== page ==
A half day Tutorial on Data Science and Computational Social Science

29 Nov 2016

Tutorial Schedule

  • 9:00-10:30 Session 1: Introduction to Data Science
  • 10:30-10:50 Tea break
  • 10:50-12:20 Session 2: Introduction to Computational Social Science
  • Introduction

    Data science is an interdisciplinary field about theories, techniques, processes, and systems to extract knowledge or insights from data in various forms, either structured or unstructured. It is highly related to fundamental fields such as statistics and applied fields such as data mining, pattern recognition, and knowledge discovery in databases, as well as big data engineering/analytics. It seems that data science simply old wine in a new bottle, whereas the fact that a number of new techniques and tools have been invented to resolve issues in analytics and engineering provides a contradiction.

    In this short tutorial, I will give an overview of data science and a number of most relevant fields, including big data and deep learning. The overview comprises the definitions, the causes, and the differences of data science and between relevant fields. Following that, I will base on several case studies to share the audience with my first-hand industrial collaboration experiences on data analytics research. The first case is to help an online game company to predict the lifetime of online games, while the second case is to predict whether a phone call from an unknown number is malicious or not. I will talk how the collaboration started and various technical and non-technical challenges we encountered in the collaboration.

    The second focus of this tutorial is an overview of computational social science, which is an instrument-enabled discipline as it is enabled by big data technologies, just like microbiology enabled by microscope. Computational social science is a young discipline which was formally defined in early 2000. It refers to computational approaches to the social sciences, where empirical research, especially through big data, by analyzing the digital footprint left behind through social online/offline activities is now much empowered by the advances of computing devices (such as mobile phones, wearable devices) and data analytic capabilities (such as computer vision and machine learning). As computational social sciences concerns about the understanding of all types of social phenomena, it's actually quite related to many other fields, such as computer-human interaction, social computing, and even public health. Thus, it is hoped that the audience will relate computational social science to their own researches in some way and even participate in the advances of this interesting, potential, and inter-disciplinary-by-nature field.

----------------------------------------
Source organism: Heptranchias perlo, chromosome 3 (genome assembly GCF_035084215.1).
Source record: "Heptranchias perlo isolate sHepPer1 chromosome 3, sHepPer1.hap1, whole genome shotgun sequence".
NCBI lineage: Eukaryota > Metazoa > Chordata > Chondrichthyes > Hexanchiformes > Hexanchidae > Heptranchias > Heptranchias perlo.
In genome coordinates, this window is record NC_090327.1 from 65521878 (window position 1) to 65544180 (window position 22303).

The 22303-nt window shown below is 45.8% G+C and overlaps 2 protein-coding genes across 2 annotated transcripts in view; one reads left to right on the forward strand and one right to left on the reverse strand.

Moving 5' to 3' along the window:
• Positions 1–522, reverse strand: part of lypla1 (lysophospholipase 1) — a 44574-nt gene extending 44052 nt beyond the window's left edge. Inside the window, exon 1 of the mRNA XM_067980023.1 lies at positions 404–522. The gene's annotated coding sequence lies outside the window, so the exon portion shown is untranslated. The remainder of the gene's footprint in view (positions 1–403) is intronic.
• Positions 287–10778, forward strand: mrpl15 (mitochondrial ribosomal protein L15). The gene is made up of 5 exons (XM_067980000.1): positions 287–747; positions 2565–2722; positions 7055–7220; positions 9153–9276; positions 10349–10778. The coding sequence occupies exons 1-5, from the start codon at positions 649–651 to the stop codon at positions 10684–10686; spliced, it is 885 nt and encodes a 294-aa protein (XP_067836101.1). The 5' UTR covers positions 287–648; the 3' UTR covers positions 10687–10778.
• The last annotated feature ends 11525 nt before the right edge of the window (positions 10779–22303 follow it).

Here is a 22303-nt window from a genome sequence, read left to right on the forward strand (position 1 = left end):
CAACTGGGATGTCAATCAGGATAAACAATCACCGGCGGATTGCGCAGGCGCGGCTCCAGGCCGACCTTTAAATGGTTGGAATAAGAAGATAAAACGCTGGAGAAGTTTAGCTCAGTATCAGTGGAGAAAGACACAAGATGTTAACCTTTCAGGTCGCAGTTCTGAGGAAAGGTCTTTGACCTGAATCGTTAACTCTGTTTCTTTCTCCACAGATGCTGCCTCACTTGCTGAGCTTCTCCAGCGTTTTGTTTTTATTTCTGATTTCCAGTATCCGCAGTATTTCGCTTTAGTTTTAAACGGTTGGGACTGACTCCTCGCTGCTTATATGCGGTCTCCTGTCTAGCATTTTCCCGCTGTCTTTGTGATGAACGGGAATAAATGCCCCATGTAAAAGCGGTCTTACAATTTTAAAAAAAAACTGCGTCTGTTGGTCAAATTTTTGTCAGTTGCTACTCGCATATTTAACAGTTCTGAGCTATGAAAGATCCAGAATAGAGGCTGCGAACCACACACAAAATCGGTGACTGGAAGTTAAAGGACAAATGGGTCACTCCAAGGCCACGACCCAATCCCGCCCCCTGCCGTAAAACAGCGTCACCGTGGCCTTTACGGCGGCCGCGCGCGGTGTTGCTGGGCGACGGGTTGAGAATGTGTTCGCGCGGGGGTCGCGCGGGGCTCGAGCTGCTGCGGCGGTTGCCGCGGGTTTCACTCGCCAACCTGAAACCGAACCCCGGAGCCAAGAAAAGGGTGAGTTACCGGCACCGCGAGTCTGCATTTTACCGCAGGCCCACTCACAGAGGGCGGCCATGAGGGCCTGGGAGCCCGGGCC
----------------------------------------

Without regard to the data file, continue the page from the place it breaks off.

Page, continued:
Workshop host

    Dr. Sheng-Wei Chen

    Dr. Sheng-Wei Chen (also known as Kuan-Ta Chen) is a Research Fellow at the Institute of Information Science and the Research Center for Information Technology Innovation (joint appointment) of Academia Sinica. He was an Assistant Research Fellow from 2006 to 2011 and an Associate Research Fellow from 2011 to 2015 at the Institute of Information Science, Academia Sinica. He received his Ph.D. in Electrical Engineering from National Taiwan University in 2006, and his B.S. and M.S. in Computer Science from National Tsing Hua University in 1998 and 2000, respectively. Prior to taking his academic path, he was active as a programmer specialized in Windows system programming, a technical writer, and a freeware/shareware developer.

    His research interests span various areas in multimedia and social computing, with emphases on quality of experience (QoE), multimedia systems, crowdsourcing, and computational social science. He received the Best Paper Award in IWSEC 2008 and K. T. Li Distinguished Young Scholar Award from ACM Taipei/Taiwan Chapter in 2009. He also received the Outstanding Young Electrical Engineer Award from The Chinese Institute of Electrical Engineering in 2010, the Young Scholar's Creativity Award from Foundation for the Advancement of Outstanding Scholarship in 2013, and IEEE ComSoc MMTC Best Journal Paper Award in 2014. He was an Associate Editor of IEEE Transactions on Multimedia (IEEE TMM) during 2011 to 2014 and has been an Associate Editor of ACM Transactions on Multimedia Computing, Communications, and Applications (ACM TOMM) since 2015. He organizes Taiwan Data Science Conference from 2014 to 2016 and was elected as the Chairman of Taiwan Data Science Foundation in 2016. He is a Senior Member of ACM and a Senior Member of IEEE.